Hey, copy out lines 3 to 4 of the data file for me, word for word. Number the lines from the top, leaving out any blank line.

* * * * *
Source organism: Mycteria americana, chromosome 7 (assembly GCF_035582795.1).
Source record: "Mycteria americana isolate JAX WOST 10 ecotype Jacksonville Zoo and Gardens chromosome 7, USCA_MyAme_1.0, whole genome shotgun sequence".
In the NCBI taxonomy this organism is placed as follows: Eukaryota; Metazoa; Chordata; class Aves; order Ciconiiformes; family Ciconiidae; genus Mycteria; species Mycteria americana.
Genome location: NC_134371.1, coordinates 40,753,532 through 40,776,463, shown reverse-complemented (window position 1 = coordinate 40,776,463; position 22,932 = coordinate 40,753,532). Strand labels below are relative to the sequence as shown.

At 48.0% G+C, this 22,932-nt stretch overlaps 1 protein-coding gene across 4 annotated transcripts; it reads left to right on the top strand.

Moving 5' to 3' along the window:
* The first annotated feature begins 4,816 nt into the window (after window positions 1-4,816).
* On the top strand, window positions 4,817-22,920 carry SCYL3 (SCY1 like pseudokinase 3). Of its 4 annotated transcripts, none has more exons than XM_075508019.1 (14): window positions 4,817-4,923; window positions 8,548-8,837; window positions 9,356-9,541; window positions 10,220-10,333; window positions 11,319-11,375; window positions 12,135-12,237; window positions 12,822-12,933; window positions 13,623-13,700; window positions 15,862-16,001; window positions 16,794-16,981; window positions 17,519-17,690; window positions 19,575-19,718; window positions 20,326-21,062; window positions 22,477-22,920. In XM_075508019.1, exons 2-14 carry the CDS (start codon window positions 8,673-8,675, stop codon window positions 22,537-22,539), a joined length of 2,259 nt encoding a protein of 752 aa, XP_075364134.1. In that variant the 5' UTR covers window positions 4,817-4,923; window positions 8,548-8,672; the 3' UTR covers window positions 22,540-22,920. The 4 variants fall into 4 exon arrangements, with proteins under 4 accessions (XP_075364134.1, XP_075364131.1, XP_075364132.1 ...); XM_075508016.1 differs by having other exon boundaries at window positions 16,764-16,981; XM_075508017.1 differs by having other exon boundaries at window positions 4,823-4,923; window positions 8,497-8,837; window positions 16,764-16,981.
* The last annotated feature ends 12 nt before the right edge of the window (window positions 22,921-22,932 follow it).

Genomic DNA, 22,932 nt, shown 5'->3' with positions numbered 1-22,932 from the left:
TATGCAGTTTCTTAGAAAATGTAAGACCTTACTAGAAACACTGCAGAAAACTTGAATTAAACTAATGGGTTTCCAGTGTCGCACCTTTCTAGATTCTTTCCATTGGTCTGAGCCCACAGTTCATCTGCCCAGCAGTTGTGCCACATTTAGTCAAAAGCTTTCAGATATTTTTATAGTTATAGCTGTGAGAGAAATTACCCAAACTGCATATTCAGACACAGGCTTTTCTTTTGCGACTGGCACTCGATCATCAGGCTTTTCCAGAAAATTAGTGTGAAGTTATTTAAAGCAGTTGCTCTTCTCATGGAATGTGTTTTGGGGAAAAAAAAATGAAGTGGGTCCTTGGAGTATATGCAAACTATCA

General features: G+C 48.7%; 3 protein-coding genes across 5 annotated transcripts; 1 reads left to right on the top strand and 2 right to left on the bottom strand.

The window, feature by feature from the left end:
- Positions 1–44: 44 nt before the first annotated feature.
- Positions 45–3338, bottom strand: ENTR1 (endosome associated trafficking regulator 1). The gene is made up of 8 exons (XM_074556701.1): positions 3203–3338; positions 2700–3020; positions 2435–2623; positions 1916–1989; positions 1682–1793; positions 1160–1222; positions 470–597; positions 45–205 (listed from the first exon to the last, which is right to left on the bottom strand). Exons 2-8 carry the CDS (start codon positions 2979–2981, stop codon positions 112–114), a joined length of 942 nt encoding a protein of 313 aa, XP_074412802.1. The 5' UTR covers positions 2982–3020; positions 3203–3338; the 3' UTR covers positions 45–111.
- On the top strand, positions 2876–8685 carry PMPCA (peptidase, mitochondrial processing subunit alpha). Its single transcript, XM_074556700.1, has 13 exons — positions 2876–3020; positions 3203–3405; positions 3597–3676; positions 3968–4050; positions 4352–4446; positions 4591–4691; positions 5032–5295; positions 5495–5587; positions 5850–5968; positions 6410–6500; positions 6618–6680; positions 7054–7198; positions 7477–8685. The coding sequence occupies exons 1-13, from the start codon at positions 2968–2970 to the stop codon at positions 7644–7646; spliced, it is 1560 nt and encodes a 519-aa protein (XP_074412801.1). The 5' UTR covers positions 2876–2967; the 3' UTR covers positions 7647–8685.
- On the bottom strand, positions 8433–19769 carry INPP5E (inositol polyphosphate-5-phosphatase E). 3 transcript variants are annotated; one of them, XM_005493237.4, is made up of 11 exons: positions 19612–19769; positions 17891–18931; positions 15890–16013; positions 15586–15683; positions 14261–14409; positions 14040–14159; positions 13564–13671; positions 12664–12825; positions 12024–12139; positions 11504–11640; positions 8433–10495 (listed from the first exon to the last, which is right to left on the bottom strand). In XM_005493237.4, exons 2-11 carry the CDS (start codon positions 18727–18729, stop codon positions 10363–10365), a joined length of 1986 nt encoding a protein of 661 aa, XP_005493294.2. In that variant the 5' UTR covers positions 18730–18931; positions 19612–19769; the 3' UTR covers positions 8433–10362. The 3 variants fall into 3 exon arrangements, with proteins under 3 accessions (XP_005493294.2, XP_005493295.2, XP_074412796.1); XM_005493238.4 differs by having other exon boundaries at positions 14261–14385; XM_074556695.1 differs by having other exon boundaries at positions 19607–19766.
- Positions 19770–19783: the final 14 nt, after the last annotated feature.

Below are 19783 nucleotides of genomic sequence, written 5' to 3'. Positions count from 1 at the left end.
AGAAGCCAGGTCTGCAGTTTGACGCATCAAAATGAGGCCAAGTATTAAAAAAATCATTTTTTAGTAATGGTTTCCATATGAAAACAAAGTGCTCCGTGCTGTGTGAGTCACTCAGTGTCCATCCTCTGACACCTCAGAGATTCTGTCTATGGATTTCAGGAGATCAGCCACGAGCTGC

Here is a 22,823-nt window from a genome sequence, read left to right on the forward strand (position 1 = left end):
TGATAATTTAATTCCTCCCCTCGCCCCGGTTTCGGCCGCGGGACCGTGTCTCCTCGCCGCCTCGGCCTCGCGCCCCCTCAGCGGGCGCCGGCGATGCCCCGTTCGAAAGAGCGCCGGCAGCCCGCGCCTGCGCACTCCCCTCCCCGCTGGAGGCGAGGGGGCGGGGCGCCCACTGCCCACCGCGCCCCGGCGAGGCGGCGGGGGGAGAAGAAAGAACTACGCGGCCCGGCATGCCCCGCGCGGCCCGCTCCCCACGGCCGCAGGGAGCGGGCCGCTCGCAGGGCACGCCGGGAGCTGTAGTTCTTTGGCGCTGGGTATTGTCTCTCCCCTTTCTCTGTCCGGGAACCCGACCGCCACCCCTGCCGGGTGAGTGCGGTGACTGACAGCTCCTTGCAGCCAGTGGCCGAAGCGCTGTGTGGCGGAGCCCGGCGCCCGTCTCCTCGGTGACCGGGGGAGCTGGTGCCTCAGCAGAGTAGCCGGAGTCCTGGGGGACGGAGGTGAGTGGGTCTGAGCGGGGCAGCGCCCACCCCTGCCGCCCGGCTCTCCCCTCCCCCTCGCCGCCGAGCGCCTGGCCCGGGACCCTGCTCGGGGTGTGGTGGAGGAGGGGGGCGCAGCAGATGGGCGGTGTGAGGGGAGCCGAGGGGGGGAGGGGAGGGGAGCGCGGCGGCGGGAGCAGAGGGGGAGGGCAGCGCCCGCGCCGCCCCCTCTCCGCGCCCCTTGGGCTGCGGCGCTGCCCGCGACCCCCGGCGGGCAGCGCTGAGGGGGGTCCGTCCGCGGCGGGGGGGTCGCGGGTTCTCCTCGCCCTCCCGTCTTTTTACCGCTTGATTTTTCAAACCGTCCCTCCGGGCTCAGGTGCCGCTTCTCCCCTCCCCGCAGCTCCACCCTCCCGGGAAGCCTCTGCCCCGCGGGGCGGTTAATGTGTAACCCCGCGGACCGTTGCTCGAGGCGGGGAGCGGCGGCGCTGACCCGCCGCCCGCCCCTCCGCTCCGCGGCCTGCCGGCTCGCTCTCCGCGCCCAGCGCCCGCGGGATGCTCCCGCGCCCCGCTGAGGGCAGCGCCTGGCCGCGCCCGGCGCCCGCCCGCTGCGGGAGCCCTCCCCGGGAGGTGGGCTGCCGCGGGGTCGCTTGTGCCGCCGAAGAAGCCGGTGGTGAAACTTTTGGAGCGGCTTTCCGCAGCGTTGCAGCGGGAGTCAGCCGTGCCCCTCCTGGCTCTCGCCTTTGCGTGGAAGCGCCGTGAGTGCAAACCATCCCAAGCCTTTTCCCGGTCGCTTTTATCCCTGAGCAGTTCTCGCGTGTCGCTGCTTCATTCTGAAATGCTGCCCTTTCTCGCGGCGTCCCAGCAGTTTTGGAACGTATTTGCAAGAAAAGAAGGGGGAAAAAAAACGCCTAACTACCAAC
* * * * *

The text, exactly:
In the NCBI taxonomy this organism is placed as follows: Eukaryota; Metazoa; Chordata; class Aves; order Ciconiiformes; family Ciconiidae; genus Mycteria; species Mycteria americana.
Genome location: NC_134371.1, coordinates 40,753,532 through 40,776,463, shown reverse-complemented (window position 1 = coordinate 40,776,463; position 22,932 = coordinate 40,753,532). Strand labels below are relative to the sequence as shown.